Auditor General Carole Bellringer’s report on the two-year program of asset sales by the B.C. Liberal government raised 97 per cent of the appraised value of properties, except for a group of parcels on Burke Mountain in Coquitlam.

Of the 21 parcels covering 584 acres, 14 were sold to a single bidder, Wesbild Holdings Ltd., a long-time residential developer in the region. The price of $85 million represented 66 per cent of the value.

The sale of another four parcels in the same group to the City of Coquitlam for $11.8 million netted 80 per cent of the value.

At the time, local MLA Mike Farnworth said the hot real estate market and significant development already completed in the Burke Mountain area made the Wesbild deal look like a “fire sale.” The NDP traced $900,000 in donations to the B.C. Liberal Party from Wesbild director Hassan Khosrowshahi since 2000, individually and through his companies, Burke Mountain, Wesbild, Predator Ridge, Inwest, Westwood Plateau and others.

Farnworth and NDP leader John Horgan accused the B.C. Liberal government of rushing the sale to have it on the books by the end of the 2014 fiscal year, to improve their financial picture in the wake of the harmonized sales tax withdrawal.

“We did not find any evidence of bid rigging, collusion or bias during this audit,” Bellringer said in the report. “However, bias in relation to some of the sale was perceived and raised in the legislature and reported in the media.”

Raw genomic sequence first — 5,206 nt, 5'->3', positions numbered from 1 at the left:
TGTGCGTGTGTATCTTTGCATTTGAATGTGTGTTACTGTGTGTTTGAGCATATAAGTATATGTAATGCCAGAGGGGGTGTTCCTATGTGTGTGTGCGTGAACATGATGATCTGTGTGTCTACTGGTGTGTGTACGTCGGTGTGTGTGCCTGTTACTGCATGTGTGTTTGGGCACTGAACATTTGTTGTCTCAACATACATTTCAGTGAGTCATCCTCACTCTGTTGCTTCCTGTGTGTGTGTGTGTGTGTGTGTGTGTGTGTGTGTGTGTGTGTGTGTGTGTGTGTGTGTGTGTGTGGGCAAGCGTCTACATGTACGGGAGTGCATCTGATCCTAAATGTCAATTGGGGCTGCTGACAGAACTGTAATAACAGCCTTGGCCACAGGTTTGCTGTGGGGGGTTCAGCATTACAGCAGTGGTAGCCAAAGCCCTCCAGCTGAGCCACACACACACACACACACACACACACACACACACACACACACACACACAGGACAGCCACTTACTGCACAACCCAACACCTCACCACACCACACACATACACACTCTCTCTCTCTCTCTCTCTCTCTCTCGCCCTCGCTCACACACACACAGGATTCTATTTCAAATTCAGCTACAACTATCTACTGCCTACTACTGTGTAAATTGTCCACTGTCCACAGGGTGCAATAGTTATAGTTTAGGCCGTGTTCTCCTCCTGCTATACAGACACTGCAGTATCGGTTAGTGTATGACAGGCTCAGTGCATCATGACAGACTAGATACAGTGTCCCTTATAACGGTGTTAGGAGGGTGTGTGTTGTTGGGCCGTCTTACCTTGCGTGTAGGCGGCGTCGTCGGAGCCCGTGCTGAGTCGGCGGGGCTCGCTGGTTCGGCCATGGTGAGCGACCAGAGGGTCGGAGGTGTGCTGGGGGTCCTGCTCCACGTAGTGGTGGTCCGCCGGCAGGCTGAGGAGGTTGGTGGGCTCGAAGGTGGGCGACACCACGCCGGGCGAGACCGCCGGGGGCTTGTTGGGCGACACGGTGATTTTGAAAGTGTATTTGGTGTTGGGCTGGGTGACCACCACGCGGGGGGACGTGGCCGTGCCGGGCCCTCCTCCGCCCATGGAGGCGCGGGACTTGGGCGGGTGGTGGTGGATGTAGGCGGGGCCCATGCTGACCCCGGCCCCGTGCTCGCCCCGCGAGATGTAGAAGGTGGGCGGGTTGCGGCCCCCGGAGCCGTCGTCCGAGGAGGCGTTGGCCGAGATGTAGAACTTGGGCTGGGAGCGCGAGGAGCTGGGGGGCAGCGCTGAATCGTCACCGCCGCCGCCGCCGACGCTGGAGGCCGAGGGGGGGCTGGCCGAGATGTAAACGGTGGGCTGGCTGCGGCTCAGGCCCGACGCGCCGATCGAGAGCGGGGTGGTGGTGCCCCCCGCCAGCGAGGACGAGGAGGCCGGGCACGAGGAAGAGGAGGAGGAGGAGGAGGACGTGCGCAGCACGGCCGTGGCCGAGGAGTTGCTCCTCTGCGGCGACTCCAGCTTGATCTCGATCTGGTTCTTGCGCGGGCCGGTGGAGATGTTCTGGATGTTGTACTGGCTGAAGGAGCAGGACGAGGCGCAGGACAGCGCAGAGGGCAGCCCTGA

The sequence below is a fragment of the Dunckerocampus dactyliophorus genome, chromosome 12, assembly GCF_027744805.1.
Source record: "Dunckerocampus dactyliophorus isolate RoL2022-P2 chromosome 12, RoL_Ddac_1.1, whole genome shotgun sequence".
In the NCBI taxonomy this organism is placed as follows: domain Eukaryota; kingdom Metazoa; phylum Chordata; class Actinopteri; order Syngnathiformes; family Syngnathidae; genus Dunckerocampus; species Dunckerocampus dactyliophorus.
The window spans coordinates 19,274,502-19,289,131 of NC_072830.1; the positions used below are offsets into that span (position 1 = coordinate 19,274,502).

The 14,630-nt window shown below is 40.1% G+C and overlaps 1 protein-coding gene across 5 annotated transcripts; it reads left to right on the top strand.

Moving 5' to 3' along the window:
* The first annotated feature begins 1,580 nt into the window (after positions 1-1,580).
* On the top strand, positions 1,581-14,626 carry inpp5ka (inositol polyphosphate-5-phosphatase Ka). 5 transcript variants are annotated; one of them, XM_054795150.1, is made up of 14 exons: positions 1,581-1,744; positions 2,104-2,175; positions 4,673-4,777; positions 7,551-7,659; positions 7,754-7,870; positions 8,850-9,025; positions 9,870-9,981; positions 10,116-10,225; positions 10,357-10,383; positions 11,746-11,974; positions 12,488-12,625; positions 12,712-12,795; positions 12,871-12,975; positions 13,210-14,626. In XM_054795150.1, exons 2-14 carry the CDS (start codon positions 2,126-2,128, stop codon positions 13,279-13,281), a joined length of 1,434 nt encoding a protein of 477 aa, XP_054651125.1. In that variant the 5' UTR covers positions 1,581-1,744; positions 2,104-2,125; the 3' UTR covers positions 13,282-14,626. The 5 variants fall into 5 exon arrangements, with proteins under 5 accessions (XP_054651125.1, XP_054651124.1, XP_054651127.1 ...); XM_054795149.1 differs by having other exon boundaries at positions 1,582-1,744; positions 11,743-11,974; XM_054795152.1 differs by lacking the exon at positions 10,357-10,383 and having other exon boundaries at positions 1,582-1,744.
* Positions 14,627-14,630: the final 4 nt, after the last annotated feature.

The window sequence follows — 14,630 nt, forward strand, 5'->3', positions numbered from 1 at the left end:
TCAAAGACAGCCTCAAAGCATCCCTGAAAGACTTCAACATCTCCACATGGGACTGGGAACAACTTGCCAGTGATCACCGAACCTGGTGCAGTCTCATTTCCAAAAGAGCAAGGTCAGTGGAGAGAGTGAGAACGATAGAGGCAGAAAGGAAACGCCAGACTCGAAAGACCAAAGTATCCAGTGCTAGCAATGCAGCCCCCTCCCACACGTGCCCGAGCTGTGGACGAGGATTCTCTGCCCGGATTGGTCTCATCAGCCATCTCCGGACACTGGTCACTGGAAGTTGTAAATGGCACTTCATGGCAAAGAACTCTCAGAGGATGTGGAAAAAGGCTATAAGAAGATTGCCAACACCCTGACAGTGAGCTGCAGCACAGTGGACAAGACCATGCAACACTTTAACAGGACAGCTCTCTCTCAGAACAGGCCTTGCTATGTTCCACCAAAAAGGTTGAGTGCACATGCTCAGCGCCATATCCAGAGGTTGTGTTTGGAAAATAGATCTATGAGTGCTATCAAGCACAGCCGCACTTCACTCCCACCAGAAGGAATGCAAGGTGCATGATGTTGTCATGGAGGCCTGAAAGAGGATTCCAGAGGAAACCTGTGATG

The report notes that the real estate marketing was conducted by Colliers International after an open bid for the job. Bellringer recommends the province’s property agency get individual bids on properties rather than group bids that took place at Burke Mountain.

The remainder of the sales in the “release of assets for economic generation” program, from 2013 to 2015, had prices amounting to 97 per cent of appraised value, the audit concluded.

Sims, meantime, said the B.C. government has already made significant changes to its Crown land sale system, and is bringing in an independent consultant to look for further improvements.

The procedure has been changed to make sure each individual parcel of Crown land is examined for value and potential use, such as a school or hospital, Sims said. She pointed to the lack of schools in the region of Coquitlam where the developments occurred.

BC Liberal Finance Co-Critic Tracy Redies, also MLA for Surrey-White Rock, said that “it’s always good to review” best practices.

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Tracy Redies, Liberal finance co-critic and MLA for Surrey-White Rock. (File photo)

“The previous government marketed real estate assets that were no longer in use, not required for future use, or had no strategic benefit for government to be the owner,” Redies said.

“Ultimately, the market value for those properties is determined by what someone is willing to pay for them. Selling surplus real estate helps spur economic activity and creates jobs for the province and its communities. The proceeds from those sales also helped to fund the important health and education services that British Columbians rely on. Despite allegations by the then-Opposition, Ms. Bellringer said: ‘We did not find any evidence of bid rigging, collusion or bias during this audit.’”

But Sims charges that the former Liberal government “absolutely failed to do due diligence and to get our children – yours, mine and our grandchildren – best value for our buck.

“Can you imagine what this is going to do to the price of a hospital in Surrey?”



tom.zytaruk@surreynowleader.com